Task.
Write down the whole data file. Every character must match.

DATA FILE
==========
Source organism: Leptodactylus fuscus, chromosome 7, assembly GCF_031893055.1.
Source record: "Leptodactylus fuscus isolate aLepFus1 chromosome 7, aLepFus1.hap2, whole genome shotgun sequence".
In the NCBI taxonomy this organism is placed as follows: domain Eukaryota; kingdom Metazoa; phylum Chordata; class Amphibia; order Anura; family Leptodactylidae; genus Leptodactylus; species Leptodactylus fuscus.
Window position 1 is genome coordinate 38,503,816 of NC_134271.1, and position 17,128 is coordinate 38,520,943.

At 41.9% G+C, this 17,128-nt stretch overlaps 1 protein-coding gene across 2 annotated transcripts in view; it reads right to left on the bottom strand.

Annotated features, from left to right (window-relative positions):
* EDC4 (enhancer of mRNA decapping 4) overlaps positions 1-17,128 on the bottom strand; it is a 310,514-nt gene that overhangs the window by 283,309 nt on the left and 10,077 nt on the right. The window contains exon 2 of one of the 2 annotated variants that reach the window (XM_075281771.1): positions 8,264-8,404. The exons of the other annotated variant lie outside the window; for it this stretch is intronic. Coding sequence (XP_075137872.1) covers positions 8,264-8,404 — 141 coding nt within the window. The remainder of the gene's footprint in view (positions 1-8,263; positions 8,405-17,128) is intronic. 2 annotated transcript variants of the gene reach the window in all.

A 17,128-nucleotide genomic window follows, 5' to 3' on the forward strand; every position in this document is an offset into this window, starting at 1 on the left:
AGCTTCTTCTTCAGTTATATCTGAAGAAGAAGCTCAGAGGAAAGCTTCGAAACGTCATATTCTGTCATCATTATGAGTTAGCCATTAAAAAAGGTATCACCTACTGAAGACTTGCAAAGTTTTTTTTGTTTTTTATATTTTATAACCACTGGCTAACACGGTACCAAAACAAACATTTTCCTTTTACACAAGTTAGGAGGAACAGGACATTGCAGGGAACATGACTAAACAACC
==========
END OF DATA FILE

Source organism: Leptodactylus fuscus, chromosome 7, assembly GCF_031893055.1.
Source record: "Leptodactylus fuscus isolate aLepFus1 chromosome 7, aLepFus1.hap2, whole genome shotgun sequence".
In the NCBI taxonomy this organism is placed as follows: domain Eukaryota; kingdom Metazoa; phylum Chordata; class Amphibia; order Anura; family Leptodactylidae; genus Leptodactylus; species Leptodactylus fuscus.
Window position 1 is genome coordinate 38,503,816 of NC_134271.1, and position 17,128 is coordinate 38,520,943.

At 41.9% G+C, this 17,128-nt stretch overlaps 1 protein-coding gene across 2 annotated transcripts in view; it reads right to left on the bottom strand.

Annotated features, from left to right (window-relative positions):
* EDC4 (enhancer of mRNA decapping 4) overlaps positions 1-17,128 on the bottom strand; it is a 310,514-nt gene that overhangs the window by 283,309 nt on the left and 10,077 nt on the right. The window contains exon 2 of one of the 2 annotated variants that reach the window (XM_075281771.1): positions 8,264-8,404. The exons of the other annotated variant lie outside the window; for it this stretch is intronic. Coding sequence (XP_075137872.1) covers positions 8,264-8,404 — 141 coding nt within the window. The remainder of the gene's footprint in view (positions 1-8,263; positions 8,405-17,128) is intronic. 2 annotated transcript variants of the gene reach the window in all.

A 17,128-nucleotide genomic window follows, 5' to 3' on the forward strand; every position in this document is an offset into this window, starting at 1 on the left:
AGCTTCTTCTTCAGTTATATCTGAAGAAGAAGCTCAGAGGAAAGCTTCGAAACGTCATATTCTGTCATCATTATGAGTTAGCCATTAAAAAAGGTATCACCTACTGAAGACTTGCAAAGTTTTTTTTGTTTTTTATATTTTATAACCACTGGCTAACACGGTACCAAAACAAACATTTTCCTTTTACACAAGTTAGGAGGAACAGGACATTGCAGGGAACATGACTAAACAACC